Today, the goals of pharmaceutical policy and medical practice are often undermined due to institutional corruption — that is, widespread or systemic practices, usually legal, that undermine an institution’s objectives or integrity.
In this symposium of The Journal of Law, Medicine & Ethics, 16 authors investigate the corruption of pharmaceutical policy, each taking a different look at the sources of corruption, how it occurs and what is corrupted.
This introductory essay summarizes each article, discusses the key theme that run through the articles, and provides SSRN web links to access each of the 16 articles.
The articles are organized into five topics: (1) systemic problems, (2) medical research, (3) medical knowledge and practice, (4) marketing, and (5) patient advocacy organizations.
Today, the goals of pharmaceutical policy and medical practice are often undermined due to institutional corruption — that is, widespread or systemic practices, usually legal, that undermine an institution’s objectives or integrity. We will see that the pharmaceutical industry’s own purposes are often undermined. In addition, pharmaceutical industry funding of election campaigns and lobbying skews the legislative process that sets pharmaceutical policy. Moreover, certain practices have corrupted medical research, the production of medical knowledge, the practice of medicine, drug safety, and the Food and Drug Administration’s oversight of pharmaceutical marketing. As a result, practitioners may think they are using reliable information to engage in sound medical practice while actually relying on misleading information and therefore prescribe drugs that are unnecessary or harmful to patients, or more costly than equivalent medications. At the same time, patients and the public may believe that patient advocacy organizations effectively represent their interests while these organizations actually neglect their interests.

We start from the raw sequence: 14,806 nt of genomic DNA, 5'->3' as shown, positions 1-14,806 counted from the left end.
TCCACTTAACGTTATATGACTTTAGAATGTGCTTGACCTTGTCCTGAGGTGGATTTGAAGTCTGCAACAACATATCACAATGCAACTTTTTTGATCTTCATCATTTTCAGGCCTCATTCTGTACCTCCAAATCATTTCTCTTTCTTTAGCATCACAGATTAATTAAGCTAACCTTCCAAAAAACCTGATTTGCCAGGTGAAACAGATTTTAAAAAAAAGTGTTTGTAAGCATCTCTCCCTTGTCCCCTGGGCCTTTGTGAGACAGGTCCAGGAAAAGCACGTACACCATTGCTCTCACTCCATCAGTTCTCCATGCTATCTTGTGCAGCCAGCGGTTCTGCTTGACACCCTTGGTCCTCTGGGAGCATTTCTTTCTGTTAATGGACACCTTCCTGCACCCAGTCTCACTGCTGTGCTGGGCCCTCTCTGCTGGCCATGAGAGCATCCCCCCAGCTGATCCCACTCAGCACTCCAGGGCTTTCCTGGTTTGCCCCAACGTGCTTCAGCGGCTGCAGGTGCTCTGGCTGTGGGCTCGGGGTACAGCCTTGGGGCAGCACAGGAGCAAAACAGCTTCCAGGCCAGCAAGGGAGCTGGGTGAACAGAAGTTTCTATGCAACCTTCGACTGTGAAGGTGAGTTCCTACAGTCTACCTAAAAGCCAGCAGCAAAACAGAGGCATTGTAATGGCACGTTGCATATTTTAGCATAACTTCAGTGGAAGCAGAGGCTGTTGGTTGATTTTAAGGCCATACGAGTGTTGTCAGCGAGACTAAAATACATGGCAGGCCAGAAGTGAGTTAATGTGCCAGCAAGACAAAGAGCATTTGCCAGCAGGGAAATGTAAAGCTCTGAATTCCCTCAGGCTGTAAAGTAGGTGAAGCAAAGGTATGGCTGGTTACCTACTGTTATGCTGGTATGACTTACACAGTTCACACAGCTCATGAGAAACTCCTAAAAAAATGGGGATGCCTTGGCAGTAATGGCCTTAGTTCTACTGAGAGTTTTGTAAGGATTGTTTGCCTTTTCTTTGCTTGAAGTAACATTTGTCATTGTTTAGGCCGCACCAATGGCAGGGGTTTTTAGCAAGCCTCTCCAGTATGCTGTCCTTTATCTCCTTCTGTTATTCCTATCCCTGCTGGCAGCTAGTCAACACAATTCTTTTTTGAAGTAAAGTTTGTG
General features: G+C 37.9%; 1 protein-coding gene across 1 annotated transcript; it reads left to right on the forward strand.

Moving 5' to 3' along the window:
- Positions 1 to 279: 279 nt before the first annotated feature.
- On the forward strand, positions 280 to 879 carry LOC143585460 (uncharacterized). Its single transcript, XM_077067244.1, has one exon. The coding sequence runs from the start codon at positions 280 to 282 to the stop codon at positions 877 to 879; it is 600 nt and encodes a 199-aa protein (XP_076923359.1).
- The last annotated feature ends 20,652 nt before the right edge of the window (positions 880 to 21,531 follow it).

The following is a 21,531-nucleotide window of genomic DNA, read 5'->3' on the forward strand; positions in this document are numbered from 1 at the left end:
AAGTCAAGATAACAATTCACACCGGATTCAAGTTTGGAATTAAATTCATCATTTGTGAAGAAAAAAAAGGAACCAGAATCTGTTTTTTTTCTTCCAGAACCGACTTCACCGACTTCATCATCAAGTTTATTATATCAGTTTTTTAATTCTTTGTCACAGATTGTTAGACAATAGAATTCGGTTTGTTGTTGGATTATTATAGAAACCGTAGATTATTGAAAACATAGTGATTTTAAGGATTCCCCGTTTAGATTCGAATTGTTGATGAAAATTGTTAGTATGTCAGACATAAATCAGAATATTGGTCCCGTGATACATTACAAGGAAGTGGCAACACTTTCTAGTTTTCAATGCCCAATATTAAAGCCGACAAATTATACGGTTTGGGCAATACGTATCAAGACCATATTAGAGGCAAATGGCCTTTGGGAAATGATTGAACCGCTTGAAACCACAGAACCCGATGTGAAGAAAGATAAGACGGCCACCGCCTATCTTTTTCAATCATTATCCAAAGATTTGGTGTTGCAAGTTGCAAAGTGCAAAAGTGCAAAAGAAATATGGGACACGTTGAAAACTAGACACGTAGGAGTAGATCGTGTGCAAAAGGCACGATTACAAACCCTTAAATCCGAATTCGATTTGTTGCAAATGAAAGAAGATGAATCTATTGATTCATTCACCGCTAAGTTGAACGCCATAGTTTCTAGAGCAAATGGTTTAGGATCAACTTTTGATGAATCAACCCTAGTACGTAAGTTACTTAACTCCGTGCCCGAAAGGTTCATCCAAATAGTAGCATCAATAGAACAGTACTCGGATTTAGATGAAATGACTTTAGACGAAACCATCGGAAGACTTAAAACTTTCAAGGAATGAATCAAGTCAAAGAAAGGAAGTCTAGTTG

Marc A. Rodwin
Suffolk University Law School; Harvard University – Edmond J. Safra Center for Ethics
Journal of Law, Medicine and Ethics, Vol. 41, p, 544, 2013
Suffolk University Law School Research Paper No. 13-25